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Leading Higher Education’s Emergence Post COVID-19: A Call to Action

The EvoLLLution | Leading Higher Education’s Emergence Post COVID-19: A Call to Action
As post-secondary institutions are looking at emerging from the pandemic, it is vital that they be ready to rethink, reimagine and transform higher education to best prepare students to join the workforce post-pandemic.

Novel coronavirus 2019 (COVID-19) has forced the United States to push the ‘pause’ button on life as we knew it. While corporations and small businesses were forced to cut production, hours or close entirely, those in education transitioned quickly and emerged more versatile and nimbler than anticipated. They were able to adapt to one of the most challenging periods in our nation’s history.

Although the country may have been paused, many post-secondary education providers never were. While some have contended that higher education is ‘a change-resistant enterprise,’ Pittsburgh Technical College (PTC) proved that we can – and did—move at the speed of thought. Our higher standard was evidenced through planning and upholding our mission of empowering students to succeed, no matter the obstacles.

Pittsburgh Technical College is a regionally accredited leader in private non-profit higher -education and is committed to student-centered learning. PTC consists of nine academic schools and over more than 30 career-focused programs awarding certificates and associate and bachelor’s degrees in competitive fields.

All across America, COVID-19 forced colleges and universities to quickly transition to virtual classroom learning. We needed to anticipate every possible scenario and then envision new possibilities.

As COVID-19 continues to spread throughout our country and our lives, campus administrators everywhere are unsure what lies ahead–or when traditional on- the-ground learning will return. Once normal education resumes, what will be required? What does this mean for fundraising and endowments? How do we build our pipeline of students without being able to use our traditional approaches to contact them? How will enrollment be impacted?

These are great questions, and the answers will require a re-imagining of education and an ability to seek out the opportunities hidden within the chaos.  As Jose’ Saramago wrote, “Chaos is order yet undeciphered;” it will be our task to decipher the chaos.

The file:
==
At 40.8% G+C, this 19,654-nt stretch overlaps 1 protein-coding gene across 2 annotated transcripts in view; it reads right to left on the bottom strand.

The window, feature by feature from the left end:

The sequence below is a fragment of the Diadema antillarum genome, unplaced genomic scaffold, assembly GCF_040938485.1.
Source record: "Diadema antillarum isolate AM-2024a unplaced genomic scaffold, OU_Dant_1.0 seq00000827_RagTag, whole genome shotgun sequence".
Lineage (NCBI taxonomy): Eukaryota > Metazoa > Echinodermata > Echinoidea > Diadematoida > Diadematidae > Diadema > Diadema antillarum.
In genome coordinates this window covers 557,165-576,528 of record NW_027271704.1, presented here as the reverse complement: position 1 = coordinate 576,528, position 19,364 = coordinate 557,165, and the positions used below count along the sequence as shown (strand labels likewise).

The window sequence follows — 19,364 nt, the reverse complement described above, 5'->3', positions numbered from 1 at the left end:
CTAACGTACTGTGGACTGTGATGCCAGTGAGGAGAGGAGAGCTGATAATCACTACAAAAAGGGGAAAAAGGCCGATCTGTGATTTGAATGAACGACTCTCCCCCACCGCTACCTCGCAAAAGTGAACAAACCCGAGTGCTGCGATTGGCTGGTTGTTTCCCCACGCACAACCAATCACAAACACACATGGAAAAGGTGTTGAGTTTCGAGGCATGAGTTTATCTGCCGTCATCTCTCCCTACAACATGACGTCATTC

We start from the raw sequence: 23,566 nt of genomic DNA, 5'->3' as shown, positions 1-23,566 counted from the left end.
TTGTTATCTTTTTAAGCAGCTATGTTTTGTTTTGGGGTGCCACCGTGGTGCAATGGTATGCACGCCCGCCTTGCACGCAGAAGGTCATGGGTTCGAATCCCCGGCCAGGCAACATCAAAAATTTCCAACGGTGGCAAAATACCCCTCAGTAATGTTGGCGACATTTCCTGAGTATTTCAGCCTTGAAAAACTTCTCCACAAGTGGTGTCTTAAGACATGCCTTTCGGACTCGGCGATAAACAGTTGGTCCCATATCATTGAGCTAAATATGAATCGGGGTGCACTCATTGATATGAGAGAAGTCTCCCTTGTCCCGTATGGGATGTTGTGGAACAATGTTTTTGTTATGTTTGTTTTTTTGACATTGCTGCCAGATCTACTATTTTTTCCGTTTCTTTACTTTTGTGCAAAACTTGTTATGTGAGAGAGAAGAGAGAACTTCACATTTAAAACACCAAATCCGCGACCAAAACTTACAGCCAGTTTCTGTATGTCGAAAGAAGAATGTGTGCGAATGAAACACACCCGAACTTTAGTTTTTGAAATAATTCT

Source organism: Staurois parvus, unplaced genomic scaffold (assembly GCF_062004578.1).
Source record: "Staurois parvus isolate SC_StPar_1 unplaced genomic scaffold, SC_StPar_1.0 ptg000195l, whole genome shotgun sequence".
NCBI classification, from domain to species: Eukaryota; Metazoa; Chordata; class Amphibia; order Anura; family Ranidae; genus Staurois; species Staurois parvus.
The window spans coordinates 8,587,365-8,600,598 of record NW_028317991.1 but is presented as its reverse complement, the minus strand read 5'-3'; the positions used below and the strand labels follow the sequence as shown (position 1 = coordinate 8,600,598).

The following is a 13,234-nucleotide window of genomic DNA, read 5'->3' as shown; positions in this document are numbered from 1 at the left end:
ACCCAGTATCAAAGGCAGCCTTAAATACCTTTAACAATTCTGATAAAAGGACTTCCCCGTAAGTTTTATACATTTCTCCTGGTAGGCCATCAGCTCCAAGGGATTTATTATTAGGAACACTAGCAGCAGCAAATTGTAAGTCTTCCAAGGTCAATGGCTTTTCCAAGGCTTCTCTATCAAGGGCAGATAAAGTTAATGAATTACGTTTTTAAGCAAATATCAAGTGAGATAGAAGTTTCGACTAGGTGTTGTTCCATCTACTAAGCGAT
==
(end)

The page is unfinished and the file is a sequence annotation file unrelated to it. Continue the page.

COVID-19 has created the opportunity for us to think differently about college education. Questions regarding value and cost have persisted for years and COVID-19 has, in many ways, forced a reckoning. Our traditional approaches to strategic planning, enrollment management, financial models, instructional modalities and student services must now be reconsidered through a new lens.

How will higher education respond to and lead us through this period, keeping our organizations focused and moving forward together? How will we reckon with this demand for immediate change, fewer resources and an even higher level of scrutiny and accountability? How will our structures and missions evolve to better align with the needs of those we serve and gain increased relevance with business and industry as new jobs emerge?

Leadership matters

In short, it will require bold and competent leadership, comprehensive and integrated communication strategies, increased collaboration and compassion. During this period, visionary and entrepreneurial leadership make the difference. As colleges work through the uncertainty, there is an opportunity for them to reimagine and create innovative partnerships, expand research, develop and train students for jobs of the future, professionally develop faculty and college teams, redistribute the higher education infrastructure, and launch innovative curriculum post COVID-19.

What has become abundantly clear is that there is an opportunity through leadership to define our future by design and redefine our role in the new normal.

As a provider of rigorous education and training for the middle-skilled workforce, colleges like PTC have the unique opportunity – in fact, the responsibility – to own a leadership role in rebuilding our communities, states and nation as we emerge from this global pandemic. I contend that through effective leadership and planning, technical and applied educational institutions will find a welcome home in the new normal as the preferred curriculum, due to its alignment with industry and employment expediency.

We don’t know what long-term effects COVID-19 will have on the workforce issues of supply and demand. What we do know is that the employers’ needs will be different. We can anticipate that unemployment rates will remain high for some time, different ways of working will emerge, and a differently trained workforce will be required.